Conversations with God

Written by Francis-Ferdinand (Carvajal)

(Sceptre Publications, 1993)

Reviewed by Colin Kerr

conversations

In my opinion, one of the best ‘daily reading’ series there is! The author is a priest with Opus Dei. Although I would not actually say that this spiritual movement speaks to me with special force, this is an outstanding work nevertheless. It comes in a set of seven, with reflections on the readings for the whole liturgical cycle – three readings for each day, in other words. Although the series altogether is pricey – about $100, the fact is, it is a durable, lovely set, and it is 3703 pages long. That is about the best price you will ever find per page!

This time of year you cannot beat the meditations for Advent and Christmas. I would generally describe the Opus Dei spirituality as a ‘doer’ spirituality, but I do not find Conversations with God as much this way as the writings of Saint Josemaría Escrivá himself are. So if you find The Furrow or The Forge a little difficult for this reason, I think you may still like Conversations. The reflections are very practical and accessible. The author focuses on the virtues associated with the Gospel readings, and offers little by way of scholarly commentary to distract. I guarantee, even if you do not read from it every day for a year, or for three years, it is something you will keep coming back to again and again. Perfect for a Holy Hour, but bring your Bible with you because it doesn’t include the readings themselves.

But most of all, be careful when you order it – there are lots of books that go by this name: definitely not of this series’ calibre! Nor do what comes so easily, fall into the trap of alliteration: its title is Conversations with God not with Christ. I find most Catholic bookstore carry this series.

Cyprian of Carthage and the Unity of the Christian Church

Written by Peter Hinchliffe

(Geoffrey Chapman Publishers, 1974)

Reviewed by Colin Kerr 

Historians and theologians tend to be interested in St. Cyprian for different reasons. I think in this case the historians have it. Theologians are too narrowly focused on the issue of ecclesiology (doctrine of the church) in his thought. Historians have taken a more comprehensive approach, and have written a lot of interesting stuff on his ascetical doctrine, his moral teaching, the context of his life and times. Theologians have narrowed in on this one aspect of Cyprian’s life and thought because it had immediate and far-reaching consequences. Like other figures of the time – Novatian and Hippolytus in Rome, and Tertullian, a Carthaginian of a previous generation – the issue of what to do with the baptized who committed serious sin preoccupied Cyprian. Remember, this was the time of the persecutions, and not everyone acted as heroically as the great martyrs whom the Church celebrates. Cyprian was himself one of these great martyrs, and after his death in 258, his image came to dominate Christian politics in North Africa for the next century-and-a-half. There was no figure who caused Augustine more ‘problems’ in his ministry. Continue reading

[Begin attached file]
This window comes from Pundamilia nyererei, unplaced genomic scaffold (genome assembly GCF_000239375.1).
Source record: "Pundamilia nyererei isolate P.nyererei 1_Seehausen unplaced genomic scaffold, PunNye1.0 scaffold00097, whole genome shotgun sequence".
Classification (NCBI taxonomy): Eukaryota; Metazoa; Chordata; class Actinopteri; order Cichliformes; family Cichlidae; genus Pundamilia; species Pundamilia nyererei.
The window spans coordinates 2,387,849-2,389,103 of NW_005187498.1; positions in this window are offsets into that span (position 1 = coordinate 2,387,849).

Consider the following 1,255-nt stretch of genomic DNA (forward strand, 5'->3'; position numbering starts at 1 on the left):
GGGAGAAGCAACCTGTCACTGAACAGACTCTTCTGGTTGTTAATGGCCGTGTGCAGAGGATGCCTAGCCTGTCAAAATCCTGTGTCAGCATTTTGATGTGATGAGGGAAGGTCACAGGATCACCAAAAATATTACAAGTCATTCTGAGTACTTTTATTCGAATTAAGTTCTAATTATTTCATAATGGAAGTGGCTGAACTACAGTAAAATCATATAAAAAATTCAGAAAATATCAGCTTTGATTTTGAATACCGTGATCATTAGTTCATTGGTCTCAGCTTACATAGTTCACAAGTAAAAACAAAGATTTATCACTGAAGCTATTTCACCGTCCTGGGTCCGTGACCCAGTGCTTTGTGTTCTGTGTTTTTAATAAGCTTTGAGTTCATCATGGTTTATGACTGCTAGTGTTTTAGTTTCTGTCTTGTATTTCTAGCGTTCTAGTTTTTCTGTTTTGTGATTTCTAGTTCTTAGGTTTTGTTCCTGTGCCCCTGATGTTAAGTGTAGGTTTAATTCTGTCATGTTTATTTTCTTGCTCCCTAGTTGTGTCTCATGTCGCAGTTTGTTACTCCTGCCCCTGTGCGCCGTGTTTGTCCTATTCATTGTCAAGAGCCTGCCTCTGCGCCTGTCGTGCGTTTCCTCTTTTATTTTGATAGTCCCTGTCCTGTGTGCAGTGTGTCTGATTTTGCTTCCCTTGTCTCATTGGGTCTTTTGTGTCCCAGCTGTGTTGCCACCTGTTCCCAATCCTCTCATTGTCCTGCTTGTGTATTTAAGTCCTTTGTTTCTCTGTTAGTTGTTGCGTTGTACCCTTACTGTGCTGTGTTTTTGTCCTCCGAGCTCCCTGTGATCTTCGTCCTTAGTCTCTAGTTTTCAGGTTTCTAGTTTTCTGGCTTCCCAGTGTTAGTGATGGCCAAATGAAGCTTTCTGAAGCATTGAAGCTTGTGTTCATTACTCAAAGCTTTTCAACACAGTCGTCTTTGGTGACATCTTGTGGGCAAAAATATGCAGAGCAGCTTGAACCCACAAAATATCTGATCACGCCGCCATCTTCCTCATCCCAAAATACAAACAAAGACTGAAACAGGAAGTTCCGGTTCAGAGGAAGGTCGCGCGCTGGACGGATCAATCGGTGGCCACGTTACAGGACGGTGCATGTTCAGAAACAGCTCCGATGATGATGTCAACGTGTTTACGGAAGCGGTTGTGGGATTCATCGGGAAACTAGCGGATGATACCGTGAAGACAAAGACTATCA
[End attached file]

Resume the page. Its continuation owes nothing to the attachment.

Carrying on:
In Search of Christmas

Written by Various Authors

(Ideals Publications, 2001)

Reviewed by Colin Kerr

in search of christmas

There are so many books marketed for Christmas. They range from the sacred to the profane, from cheap, bulk-printing to the far more elaborate. In Search of Christmas sits on the better side of both of these categories, and yet it is not expensive. And, it is durable: in the hands of my family it has so far lasted a few Christmases.

What is it? It is a collection of poems, brief stories, and select quotes of Scripture, arranged with a number of strikingly beautiful Christmas artworks. I like it because of the poems. I like books that arrange poems by subject matter. These do the hard-lifting for the non-expert. There are poems by Chesterton, Longfellow, Coleridge, Milton, as well as a number I have never heard of, but with whom I am glad to become acquainted.

Amidst a season saturated with much ado about some pretty trifling things, this book offers an opportunity to expand one’s thinking upon the Christmas mystery, supplementing the rare piece of decent literature, like Dickens’ A Christmas Carol. Read these poems and brief pieces with your children.